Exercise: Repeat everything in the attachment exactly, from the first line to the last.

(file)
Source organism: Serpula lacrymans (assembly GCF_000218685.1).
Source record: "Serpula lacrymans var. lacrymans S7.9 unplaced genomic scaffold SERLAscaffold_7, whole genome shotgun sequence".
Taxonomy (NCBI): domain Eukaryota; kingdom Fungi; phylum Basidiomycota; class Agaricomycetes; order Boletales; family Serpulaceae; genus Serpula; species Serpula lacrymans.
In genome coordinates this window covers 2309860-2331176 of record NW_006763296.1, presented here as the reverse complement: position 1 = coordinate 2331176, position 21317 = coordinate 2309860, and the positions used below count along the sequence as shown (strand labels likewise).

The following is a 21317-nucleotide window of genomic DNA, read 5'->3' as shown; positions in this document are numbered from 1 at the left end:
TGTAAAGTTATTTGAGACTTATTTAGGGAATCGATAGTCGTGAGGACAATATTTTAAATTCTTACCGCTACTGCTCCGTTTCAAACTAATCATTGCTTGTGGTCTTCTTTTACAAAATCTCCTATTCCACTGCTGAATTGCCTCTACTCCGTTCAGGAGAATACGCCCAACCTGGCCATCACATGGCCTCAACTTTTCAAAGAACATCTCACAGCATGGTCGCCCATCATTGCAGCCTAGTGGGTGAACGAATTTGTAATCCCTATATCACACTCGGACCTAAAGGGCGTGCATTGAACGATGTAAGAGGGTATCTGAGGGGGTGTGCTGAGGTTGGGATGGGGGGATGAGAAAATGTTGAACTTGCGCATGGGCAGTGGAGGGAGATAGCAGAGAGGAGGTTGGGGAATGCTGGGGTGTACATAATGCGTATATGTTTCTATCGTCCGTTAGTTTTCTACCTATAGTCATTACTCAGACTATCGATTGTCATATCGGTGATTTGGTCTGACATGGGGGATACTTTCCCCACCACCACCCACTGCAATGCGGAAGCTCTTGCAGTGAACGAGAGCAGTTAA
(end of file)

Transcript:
Source organism: Serpula lacrymans (assembly GCF_000218685.1).
Source record: "Serpula lacrymans var. lacrymans S7.9 unplaced genomic scaffold SERLAscaffold_7, whole genome shotgun sequence".
Taxonomy (NCBI): domain Eukaryota; kingdom Fungi; phylum Basidiomycota; class Agaricomycetes; order Boletales; family Serpulaceae; genus Serpula; species Serpula lacrymans.
In genome coordinates this window covers 2309860-2331176 of record NW_006763296.1, presented here as the reverse complement: position 1 = coordinate 2331176, position 21317 = coordinate 2309860, and the positions used below count along the sequence as shown (strand labels likewise).

The following is a 21317-nucleotide window of genomic DNA, read 5'->3' as shown; positions in this document are numbered from 1 at the left end:
TGTAAAGTTATTTGAGACTTATTTAGGGAATCGATAGTCGTGAGGACAATATTTTAAATTCTTACCGCTACTGCTCCGTTTCAAACTAATCATTGCTTGTGGTCTTCTTTTACAAAATCTCCTATTCCACTGCTGAATTGCCTCTACTCCGTTCAGGAGAATACGCCCAACCTGGCCATCACATGGCCTCAACTTTTCAAAGAACATCTCACAGCATGGTCGCCCATCATTGCAGCCTAGTGGGTGAACGAATTTGTAATCCCTATATCACACTCGGACCTAAAGGGCGTGCATTGAACGATGTAAGAGGGTATCTGAGGGGGTGTGCTGAGGTTGGGATGGGGGGATGAGAAAATGTTGAACTTGCGCATGGGCAGTGGAGGGAGATAGCAGAGAGGAGGTTGGGGAATGCTGGGGTGTACATAATGCGTATATGTTTCTATCGTCCGTTAGTTTTCTACCTATAGTCATTACTCAGACTATCGATTGTCATATCGGTGATTTGGTCTGACATGGGGGATACTTTCCCCACCACCACCCACTGCAATGCGGAAGCTCTTGCAGTGAACGAGAGCAGTTAA